It’s out of the Covid frying pan in Auckland and into the fire of Afghanistan for a Defence Force deployment charged with evacuating Kiwi nationals and Afghan allies from that benighted country.
We learned of this from a Stuff account of the PM’s 1pm Covid-19 press conference, when she said Cabinet had approved up to 80 personnel to support the international response.
According to Stuff, an Air Force C130 Hercules departed Auckland at about 10.20am today, carrying some of the contingent.
Rear Admiral Jim Gilmour, the commander of joint forces New Zealand, said it was intended the Hercules would land at Kabul’s international airport, currently secured by an international coalition of militaries, to collect more than 100 New Zealanders and others left stranded by a Taliban takeover.
“We would determine the level of risk on the ground in Kabul as high but manageable. In our planning we’ve taken precautions to ensure the safety of persons on the ground,” he said.
“We don’t want to be dragging our feet at all here and getting on with the movement as soon as we can, because … when it becomes unviable to continue into Kabul is something that I can’t predict. But I’m worried that it’s not too far away.”
It looks like Defence Minister Peeni Henare has made an official ministerial announcement on this matter, but it had yet to be posted on The Beehive website when we posted this item. We found it at Scoop.
Henare is being coy, perhaps, because the departure of the Hercules attests to an awkward delay in implementing an evacuation of Kiwis in Afghanistan which was announced at the PM’s press conference on Monday.
That’s when we learned of the intended deployment of New Zealand Defence Force personnel to the Middle East to assist with the international evacuation efforts from Afghanistan, including of New Zealanders and other approved foreign nationals.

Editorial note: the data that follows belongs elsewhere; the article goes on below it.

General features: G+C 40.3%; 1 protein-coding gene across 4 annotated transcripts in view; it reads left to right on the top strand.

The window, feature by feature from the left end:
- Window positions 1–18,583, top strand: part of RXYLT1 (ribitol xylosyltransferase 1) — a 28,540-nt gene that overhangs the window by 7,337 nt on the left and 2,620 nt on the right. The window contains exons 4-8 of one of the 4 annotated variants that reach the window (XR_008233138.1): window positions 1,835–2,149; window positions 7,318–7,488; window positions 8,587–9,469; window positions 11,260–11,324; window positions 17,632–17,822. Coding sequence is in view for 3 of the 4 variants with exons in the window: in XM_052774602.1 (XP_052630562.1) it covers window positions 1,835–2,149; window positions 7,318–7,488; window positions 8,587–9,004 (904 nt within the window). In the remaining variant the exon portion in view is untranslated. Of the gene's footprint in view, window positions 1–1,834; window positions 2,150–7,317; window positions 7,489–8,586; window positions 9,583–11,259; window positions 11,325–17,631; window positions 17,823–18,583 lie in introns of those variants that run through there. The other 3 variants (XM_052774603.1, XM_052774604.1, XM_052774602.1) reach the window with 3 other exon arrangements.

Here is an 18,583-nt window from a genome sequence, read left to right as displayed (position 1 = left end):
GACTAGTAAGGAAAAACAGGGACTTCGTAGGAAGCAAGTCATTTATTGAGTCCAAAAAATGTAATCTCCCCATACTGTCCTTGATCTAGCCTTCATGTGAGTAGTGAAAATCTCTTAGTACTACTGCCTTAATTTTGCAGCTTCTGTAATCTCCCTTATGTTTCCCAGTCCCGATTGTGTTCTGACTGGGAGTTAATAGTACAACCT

Updating us on progress today, Henare said.
This morning, the NZDF deployed personnel and a Royal New Zealand Air Force (RNZAF) C-130 Hercules aircraft departing from RNZAF Base Auckland. NZDF have advised that due to the developing situation it is now expected that up to 80 personnel will be deployed to support the international response.
At this stage, the NZDF is preparing to deploy for up to a month. The contingent will include air crew and maintenance staff, a medical team, operational support staff, logistics personnel and force protection, among others.
Henare proceeded to explain:
“New Zealand has had a long-standing relationship with the people of Afghanistan, particularly in Bamyan Province. Because of this, we are joining our partners in assisting with the evacuation of those who are in the greatest danger.
“We will be working alongside partner militaries, such as our ally Australia, as we respond to this rapidly evolving humanitarian situation. This means that we may see some individuals bound for New Zealand, returned on Australian/partner’s assets, and vice versa, as partners look to cooperate wherever they can to safely expedite the evacuation.”
Cabinet provided an exemption for the C-130 Hercules flight when considering alert level changes. All deploying personnel have been vaccinated, and there will be protections in place throughout the mission, including the use of PPE.
“The safety of our people is of the utmost importance during this unfolding situation,” Peeni Henare said.
Rear Admiral Jim Gilmour said the Hercules will take three days to reach the Middle East.
As the rapid advance of the Taliban forces demonstrates, however, a great deal can happen in three days.
The United States and other militaries are trying to hold Kabul international airport while they evacuate their citizens and Afghan citizens who have helped them.
Whether they are still holding on in three days – let’s wait and see.